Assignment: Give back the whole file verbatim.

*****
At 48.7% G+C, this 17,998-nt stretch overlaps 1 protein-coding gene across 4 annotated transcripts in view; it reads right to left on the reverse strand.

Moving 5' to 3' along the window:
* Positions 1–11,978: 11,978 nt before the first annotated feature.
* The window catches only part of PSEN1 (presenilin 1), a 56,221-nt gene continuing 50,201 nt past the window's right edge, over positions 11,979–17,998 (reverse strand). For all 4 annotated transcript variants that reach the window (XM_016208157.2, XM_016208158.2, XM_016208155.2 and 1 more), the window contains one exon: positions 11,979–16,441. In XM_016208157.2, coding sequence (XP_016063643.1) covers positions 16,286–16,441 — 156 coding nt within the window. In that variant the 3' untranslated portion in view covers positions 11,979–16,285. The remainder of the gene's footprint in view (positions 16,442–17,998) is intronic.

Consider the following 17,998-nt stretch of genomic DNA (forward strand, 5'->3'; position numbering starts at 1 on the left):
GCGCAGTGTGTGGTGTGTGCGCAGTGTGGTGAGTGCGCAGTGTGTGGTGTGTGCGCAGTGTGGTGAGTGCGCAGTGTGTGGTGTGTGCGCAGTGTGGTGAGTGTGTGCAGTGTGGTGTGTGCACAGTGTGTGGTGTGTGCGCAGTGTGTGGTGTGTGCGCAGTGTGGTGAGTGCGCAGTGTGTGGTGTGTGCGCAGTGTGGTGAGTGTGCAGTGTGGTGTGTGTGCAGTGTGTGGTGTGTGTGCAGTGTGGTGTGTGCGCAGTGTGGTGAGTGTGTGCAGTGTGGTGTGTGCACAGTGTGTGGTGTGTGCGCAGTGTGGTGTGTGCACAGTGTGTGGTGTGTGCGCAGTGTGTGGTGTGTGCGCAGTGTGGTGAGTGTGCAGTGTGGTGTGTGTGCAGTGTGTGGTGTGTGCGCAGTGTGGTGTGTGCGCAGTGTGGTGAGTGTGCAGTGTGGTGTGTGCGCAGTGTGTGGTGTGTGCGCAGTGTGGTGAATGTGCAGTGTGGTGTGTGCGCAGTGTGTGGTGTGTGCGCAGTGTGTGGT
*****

At 48.7% G+C, this 17,998-nt stretch overlaps 1 protein-coding gene across 4 annotated transcripts in view; it reads right to left on the reverse strand.

Moving 5' to 3' along the window:
* Positions 1–11,978: 11,978 nt before the first annotated feature.
* The window catches only part of PSEN1 (presenilin 1), a 56,221-nt gene continuing 50,201 nt past the window's right edge, over positions 11,979–17,998 (reverse strand). For all 4 annotated transcript variants that reach the window (XM_016208157.2, XM_016208158.2, XM_016208155.2 and 1 more), the window contains one exon: positions 11,979–16,441. In XM_016208157.2, coding sequence (XP_016063643.1) covers positions 16,286–16,441 — 156 coding nt within the window. In that variant the 3' untranslated portion in view covers positions 11,979–16,285. The remainder of the gene's footprint in view (positions 16,442–17,998) is intronic.

Consider the following 17,998-nt stretch of genomic DNA (forward strand, 5'->3'; position numbering starts at 1 on the left):
GCGCAGTGTGTGGTGTGTGCGCAGTGTGGTGAGTGCGCAGTGTGTGGTGTGTGCGCAGTGTGGTGAGTGCGCAGTGTGTGGTGTGTGCGCAGTGTGGTGAGTGTGTGCAGTGTGGTGTGTGCACAGTGTGTGGTGTGTGCGCAGTGTGTGGTGTGTGCGCAGTGTGGTGAGTGCGCAGTGTGTGGTGTGTGCGCAGTGTGGTGAGTGTGCAGTGTGGTGTGTGTGCAGTGTGTGGTGTGTGTGCAGTGTGGTGTGTGCGCAGTGTGGTGAGTGTGTGCAGTGTGGTGTGTGCACAGTGTGTGGTGTGTGCGCAGTGTGGTGTGTGCACAGTGTGTGGTGTGTGCGCAGTGTGTGGTGTGTGCGCAGTGTGGTGAGTGTGCAGTGTGGTGTGTGTGCAGTGTGTGGTGTGTGCGCAGTGTGGTGTGTGCGCAGTGTGGTGAGTGTGCAGTGTGGTGTGTGCGCAGTGTGTGGTGTGTGCGCAGTGTGGTGAATGTGCAGTGTGGTGTGTGCGCAGTGTGTGGTGTGTGCGCAGTGTGTGGT